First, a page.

17 Jan Guest Blogger Tami Meise, “The Hair: My Body Acceptance Story”
Ever since I found out what trans meant, I’ve felt a kinship with trans people. I was born female, but with body fuzz covering every inch of me. To top it off, I sported short curly black hair and a “Nose” (with a capital N) that reminded my older siblings of Al Lewis, the African American boxer. I was told this with good-natured ribbing and a lot of affection, but the racist implications still stung. Why, in a big family where each child felt compelled to earn uniqueness, did I have to be the one with The Nose and The Hair?
School children were – of course – less kind. One classmate in kindergarten dubbed me “the girl with the hairy arms and big nose holes,” and others drew pictures of me as a monkey. I played with dolls, loved singing, reading, art – and boys – but I knew I looked weird for a girl. I felt very much “other” and like a freak. Surprisingly, in that way that children cope and move on, I decided to earn other claims to fame. I got the best grades, won every spelling bee, finished first on every test, and had a couple of wonderful, loyal friends. I even changed the spelling of my name from “Tammy” to “Tami” and insisted everyone at home, church, and school comply. I found tiny corners of self-respect. I enjoyed school.
That is, until puberty. Oy Veh. Puberty. The hair on my legs started coming in very thick and very black. I started shaving when I was 10 even though I didn’t get breasts until I was 14. My prone-to-eczema legs itched incessantly from razor burn or from Nair. I started bleaching facial hair with little green tubs of Jolen that I bought in bulk, turning my black beard into a blonde one. My body grew to a muscular 5’9”, with large hands and feet – a swimmer’s body, had I been willing to expose that much skin.
A defining moment came at 16 when I walked up behind a friend playing a game at the arcade and she ignored me. I felt deeply offended and righteously indignant; after all, we’d shared everything at slumber parties and were good friends. She explained later that she saw someone tall in her peripheral vision (had she also seen my hairy arms?) and thought a boy was lurking over her shoulder. Oh my Gawwwwwd…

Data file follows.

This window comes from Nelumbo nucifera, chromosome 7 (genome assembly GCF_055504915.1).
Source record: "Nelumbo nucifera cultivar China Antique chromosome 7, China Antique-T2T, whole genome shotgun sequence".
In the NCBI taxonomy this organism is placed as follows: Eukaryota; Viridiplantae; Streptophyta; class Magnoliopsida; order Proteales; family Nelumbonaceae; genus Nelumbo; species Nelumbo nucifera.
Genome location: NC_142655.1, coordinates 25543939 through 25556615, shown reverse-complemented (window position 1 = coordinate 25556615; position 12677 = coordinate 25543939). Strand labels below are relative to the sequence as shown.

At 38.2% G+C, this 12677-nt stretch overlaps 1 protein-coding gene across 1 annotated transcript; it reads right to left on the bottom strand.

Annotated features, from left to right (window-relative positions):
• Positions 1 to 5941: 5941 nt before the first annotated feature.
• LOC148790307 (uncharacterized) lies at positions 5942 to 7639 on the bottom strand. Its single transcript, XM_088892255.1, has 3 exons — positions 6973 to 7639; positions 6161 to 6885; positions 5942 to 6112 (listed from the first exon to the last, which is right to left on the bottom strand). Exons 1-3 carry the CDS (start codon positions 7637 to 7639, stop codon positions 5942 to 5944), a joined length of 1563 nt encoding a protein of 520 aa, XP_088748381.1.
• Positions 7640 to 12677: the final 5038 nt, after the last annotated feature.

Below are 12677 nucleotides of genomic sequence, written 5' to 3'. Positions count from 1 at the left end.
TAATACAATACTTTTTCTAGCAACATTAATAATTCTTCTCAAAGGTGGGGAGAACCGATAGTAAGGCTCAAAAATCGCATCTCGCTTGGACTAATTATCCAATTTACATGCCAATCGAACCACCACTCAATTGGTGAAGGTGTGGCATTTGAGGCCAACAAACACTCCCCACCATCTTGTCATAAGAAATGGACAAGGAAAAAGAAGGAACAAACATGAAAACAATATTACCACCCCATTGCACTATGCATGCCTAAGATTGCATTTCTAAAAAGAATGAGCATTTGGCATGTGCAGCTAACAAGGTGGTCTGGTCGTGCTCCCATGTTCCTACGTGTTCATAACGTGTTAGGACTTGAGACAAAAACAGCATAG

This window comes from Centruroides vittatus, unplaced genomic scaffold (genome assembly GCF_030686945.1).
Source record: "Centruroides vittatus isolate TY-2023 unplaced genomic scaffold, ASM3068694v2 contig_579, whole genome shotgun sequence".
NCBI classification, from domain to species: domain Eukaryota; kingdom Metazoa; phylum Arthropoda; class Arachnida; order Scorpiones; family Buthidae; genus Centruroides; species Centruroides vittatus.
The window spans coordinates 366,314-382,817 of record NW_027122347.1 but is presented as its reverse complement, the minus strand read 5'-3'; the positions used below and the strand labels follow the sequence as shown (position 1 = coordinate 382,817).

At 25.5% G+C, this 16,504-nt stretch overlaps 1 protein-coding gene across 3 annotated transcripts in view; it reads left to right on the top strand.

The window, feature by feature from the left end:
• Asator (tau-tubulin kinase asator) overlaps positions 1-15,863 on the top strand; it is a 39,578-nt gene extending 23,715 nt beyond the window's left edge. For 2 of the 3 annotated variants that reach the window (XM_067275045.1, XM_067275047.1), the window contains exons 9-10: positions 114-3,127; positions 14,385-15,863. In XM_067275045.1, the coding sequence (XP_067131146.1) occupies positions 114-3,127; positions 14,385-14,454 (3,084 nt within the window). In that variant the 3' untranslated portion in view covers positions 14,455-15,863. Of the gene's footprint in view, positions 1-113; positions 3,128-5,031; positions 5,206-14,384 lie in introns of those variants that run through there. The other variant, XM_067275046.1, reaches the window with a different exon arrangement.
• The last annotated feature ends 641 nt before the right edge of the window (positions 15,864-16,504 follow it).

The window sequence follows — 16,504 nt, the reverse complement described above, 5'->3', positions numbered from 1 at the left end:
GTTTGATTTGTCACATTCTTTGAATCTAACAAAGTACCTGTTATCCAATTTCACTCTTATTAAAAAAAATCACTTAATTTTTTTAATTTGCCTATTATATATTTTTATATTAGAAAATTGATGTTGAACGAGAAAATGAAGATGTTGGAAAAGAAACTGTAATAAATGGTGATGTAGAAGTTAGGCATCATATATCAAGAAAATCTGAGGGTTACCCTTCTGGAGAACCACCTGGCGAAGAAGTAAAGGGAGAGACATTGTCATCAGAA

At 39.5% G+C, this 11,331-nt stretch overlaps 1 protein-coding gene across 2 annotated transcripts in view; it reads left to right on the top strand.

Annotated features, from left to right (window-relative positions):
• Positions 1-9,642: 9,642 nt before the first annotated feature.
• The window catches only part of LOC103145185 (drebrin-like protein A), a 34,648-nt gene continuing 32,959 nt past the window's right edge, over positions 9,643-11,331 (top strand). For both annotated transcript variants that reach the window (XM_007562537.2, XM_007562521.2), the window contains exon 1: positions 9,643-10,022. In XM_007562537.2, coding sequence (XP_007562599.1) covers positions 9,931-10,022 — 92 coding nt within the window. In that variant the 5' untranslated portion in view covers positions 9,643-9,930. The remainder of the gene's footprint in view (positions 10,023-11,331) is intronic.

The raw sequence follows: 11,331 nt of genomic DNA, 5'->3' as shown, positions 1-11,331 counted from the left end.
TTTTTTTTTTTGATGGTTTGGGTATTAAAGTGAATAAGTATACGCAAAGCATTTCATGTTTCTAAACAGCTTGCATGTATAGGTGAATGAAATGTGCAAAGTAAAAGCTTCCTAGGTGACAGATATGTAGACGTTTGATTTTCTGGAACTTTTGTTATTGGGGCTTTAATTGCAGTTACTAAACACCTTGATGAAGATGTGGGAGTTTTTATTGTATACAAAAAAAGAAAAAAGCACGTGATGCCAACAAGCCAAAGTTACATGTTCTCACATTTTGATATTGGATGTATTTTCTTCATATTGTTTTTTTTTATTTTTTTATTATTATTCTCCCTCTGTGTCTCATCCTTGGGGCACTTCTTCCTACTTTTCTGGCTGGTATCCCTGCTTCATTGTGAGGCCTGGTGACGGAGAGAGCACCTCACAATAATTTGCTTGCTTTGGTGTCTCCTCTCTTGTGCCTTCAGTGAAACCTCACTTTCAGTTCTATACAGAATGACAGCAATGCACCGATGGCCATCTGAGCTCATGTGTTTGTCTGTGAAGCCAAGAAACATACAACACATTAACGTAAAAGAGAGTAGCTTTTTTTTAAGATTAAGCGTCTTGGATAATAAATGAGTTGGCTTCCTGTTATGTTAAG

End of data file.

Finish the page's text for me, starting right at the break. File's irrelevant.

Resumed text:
Well, that wouldn’t do. I started shaving every exposed inch of skin before I left the house, every day, for YEARS. I cycled through a number of bad boyfriends who couldn’t handle “The Hair” until I found an amazing fellow who didn’t care. He’d grown up with autism and scoliosis and claimed his own triumphs over cruelty. We laughed and flirted, both of us stunned and grateful to have a sweetheart who was kind. That was over 30 years ago.
Since then, this body has lived through weight gain, weight loss, childbirth and menopause, and enough laser hair removal to buy a small car. I’ve met many trans people in the waiting room who were also “regulars.” I put up with the little scabs all over my legs, the itching, the wondering if I was worth all that time and expense because once the hairs all fell out, I was FREE. A smooth, hairless ecstasy only a male-at-birth-longing-to-be-female would understand!
Today, I swim whenever I want. I shave the “strays” when they pop in. The Nose is what it is, and at my age, I’m just grateful for all the things in my body that work. I have a huge, good, blessed life with friends, family, and work I love. A couple of years ago, I found a picture of me that a piano student had drawn and accidentally put inside her notebook. With a triangular skirt…and a beard. She was mortified, but I was deeply amused. I gave her a twinkly, reassuring smile, put the picture back where I’d found it, and moved on. Instead of being offended, all I could think was “wow, look at how small she made my nose!”
Tami Meise is a piano teacher, freelance musician, and hair-growing human.